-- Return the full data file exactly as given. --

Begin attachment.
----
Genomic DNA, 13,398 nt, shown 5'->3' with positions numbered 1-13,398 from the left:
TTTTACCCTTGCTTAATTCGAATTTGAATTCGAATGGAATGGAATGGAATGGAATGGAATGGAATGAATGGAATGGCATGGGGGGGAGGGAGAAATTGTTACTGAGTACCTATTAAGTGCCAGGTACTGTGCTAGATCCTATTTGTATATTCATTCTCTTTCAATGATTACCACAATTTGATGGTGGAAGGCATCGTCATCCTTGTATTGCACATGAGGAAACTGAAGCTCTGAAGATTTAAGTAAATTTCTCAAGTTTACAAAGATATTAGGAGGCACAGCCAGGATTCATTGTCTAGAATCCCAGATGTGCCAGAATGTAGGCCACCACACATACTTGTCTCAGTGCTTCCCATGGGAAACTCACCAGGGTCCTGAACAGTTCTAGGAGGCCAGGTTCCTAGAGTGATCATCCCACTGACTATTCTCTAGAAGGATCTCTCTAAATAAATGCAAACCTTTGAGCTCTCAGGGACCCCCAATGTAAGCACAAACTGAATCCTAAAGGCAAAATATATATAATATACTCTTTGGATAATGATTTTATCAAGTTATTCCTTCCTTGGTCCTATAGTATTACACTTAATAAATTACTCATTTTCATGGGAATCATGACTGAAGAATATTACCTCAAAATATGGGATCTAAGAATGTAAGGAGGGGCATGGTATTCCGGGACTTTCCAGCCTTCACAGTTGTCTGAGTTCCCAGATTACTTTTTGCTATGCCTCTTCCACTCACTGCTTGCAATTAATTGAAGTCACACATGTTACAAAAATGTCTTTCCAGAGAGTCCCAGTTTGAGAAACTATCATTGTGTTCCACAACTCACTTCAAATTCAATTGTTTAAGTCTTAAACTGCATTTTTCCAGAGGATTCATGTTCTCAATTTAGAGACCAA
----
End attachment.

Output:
Genomic DNA, 13,398 nt, shown 5'->3' with positions numbered 1-13,398 from the left:
TTTTACCCTTGCTTAATTCGAATTTGAATTCGAATGGAATGGAATGGAATGGAATGGAATGGAATGAATGGAATGGCATGGGGGGGAGGGAGAAATTGTTACTGAGTACCTATTAAGTGCCAGGTACTGTGCTAGATCCTATTTGTATATTCATTCTCTTTCAATGATTACCACAATTTGATGGTGGAAGGCATCGTCATCCTTGTATTGCACATGAGGAAACTGAAGCTCTGAAGATTTAAGTAAATTTCTCAAGTTTACAAAGATATTAGGAGGCACAGCCAGGATTCATTGTCTAGAATCCCAGATGTGCCAGAATGTAGGCCACCACACATACTTGTCTCAGTGCTTCCCATGGGAAACTCACCAGGGTCCTGAACAGTTCTAGGAGGCCAGGTTCCTAGAGTGATCATCCCACTGACTATTCTCTAGAAGGATCTCTCTAAATAAATGCAAACCTTTGAGCTCTCAGGGACCCCCAATGTAAGCACAAACTGAATCCTAAAGGCAAAATATATATAATATACTCTTTGGATAATGATTTTATCAAGTTATTCCTTCCTTGGTCCTATAGTATTACACTTAATAAATTACTCATTTTCATGGGAATCATGACTGAAGAATATTACCTCAAAATATGGGATCTAAGAATGTAAGGAGGGGCATGGTATTCCGGGACTTTCCAGCCTTCACAGTTGTCTGAGTTCCCAGATTACTTTTTGCTATGCCTCTTCCACTCACTGCTTGCAATTAATTGAAGTCACACATGTTACAAAAATGTCTTTCCAGAGAGTCCCAGTTTGAGAAACTATCATTGTGTTCCACAACTCACTTCAAATTCAATTGTTTAAGTCTTAAACTGCATTTTTCCAGAGGATTCATGTTCTCAATTTAGAGACCAA